Plenty of space inside. Image courtesy of iFixit – because I wasn’t brave enough to open up our console
Sony has taken a similar approach, also opting for an eight-core Jaguar APU and 8GB of RAM for the PS4, but both companies have made their own adjustments to AMD’s reference design and taken wildly different approaches to graphics memory. The Xbox One relies on 32MB of fast-access ESRAM to quickly buffer textures into the slower DDR3 memory, which according to developers is more complex to program than the PS4’s faster GDDR5 RAM.
This has led to an ongoing resolution and quality disparity between the two consoles in most multiplatform games. In general the PS4 runs game at a Full HD 1,920×1,080 resolution, while the Xbox One uses a slightly less detailed 1,600×900 resolution. It’s not a dramatic difference, but the fussy will be able to notice it.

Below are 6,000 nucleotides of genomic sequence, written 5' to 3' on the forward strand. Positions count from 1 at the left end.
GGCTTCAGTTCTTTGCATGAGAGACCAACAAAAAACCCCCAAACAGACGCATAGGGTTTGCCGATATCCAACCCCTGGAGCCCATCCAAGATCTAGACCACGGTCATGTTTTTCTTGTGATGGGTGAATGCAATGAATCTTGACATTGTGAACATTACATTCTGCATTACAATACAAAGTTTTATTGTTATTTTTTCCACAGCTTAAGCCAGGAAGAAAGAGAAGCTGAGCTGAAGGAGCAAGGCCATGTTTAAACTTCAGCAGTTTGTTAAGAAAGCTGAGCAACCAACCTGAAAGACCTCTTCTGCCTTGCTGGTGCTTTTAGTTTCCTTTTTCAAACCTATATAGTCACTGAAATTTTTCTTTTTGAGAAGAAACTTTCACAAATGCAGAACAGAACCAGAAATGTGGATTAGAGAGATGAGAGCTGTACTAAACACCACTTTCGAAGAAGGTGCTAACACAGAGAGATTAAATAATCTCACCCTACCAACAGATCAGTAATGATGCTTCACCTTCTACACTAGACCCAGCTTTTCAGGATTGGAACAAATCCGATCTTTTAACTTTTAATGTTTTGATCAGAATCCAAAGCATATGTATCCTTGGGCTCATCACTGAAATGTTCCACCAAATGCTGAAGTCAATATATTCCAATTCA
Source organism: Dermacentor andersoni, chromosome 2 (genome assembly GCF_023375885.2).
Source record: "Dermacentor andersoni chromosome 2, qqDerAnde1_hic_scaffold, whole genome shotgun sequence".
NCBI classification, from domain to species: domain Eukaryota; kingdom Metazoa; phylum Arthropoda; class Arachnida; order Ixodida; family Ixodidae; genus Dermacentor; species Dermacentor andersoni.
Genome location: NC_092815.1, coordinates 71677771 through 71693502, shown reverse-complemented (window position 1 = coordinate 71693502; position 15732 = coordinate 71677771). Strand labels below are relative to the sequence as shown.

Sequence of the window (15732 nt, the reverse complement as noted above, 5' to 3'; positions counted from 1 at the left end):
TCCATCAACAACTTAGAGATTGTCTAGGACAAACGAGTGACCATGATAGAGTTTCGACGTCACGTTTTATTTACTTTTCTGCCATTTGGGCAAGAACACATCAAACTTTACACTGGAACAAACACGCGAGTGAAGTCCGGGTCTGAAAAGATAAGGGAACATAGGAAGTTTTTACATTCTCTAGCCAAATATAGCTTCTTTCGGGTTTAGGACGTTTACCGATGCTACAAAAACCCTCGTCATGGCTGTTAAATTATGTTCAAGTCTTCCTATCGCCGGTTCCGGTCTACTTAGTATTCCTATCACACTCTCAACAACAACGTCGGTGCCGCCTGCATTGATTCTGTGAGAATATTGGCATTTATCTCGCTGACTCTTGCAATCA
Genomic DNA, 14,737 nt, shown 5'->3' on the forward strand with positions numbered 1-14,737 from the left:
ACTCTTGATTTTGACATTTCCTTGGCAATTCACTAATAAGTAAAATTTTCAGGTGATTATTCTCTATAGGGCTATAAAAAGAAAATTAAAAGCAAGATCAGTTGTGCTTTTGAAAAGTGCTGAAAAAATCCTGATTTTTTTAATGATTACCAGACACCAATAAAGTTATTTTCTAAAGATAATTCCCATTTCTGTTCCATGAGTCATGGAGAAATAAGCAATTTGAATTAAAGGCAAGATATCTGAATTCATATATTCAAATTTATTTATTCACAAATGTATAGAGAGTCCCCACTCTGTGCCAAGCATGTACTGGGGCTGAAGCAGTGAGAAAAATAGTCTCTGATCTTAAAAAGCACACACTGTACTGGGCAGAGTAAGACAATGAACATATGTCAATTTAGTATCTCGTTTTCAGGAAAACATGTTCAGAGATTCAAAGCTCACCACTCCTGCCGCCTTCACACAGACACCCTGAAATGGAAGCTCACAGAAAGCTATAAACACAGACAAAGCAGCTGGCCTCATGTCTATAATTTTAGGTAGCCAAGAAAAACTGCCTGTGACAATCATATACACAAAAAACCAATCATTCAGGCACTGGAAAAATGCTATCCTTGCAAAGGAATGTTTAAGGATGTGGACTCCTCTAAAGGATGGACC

Not the most convenient place for a USB port if you’ll be putting your Xbox One in a tight TV cabinet
The slot-loading Blu-ray optical drive allows developers to use bigger textures, increasing detail in games without needing to ship multiple discs. However, games aren’t read directly from the disc; they must be installed to the 500GB internal hard disk; and with retail games approaching 50GB in size, it won’t be long until that disk is filled.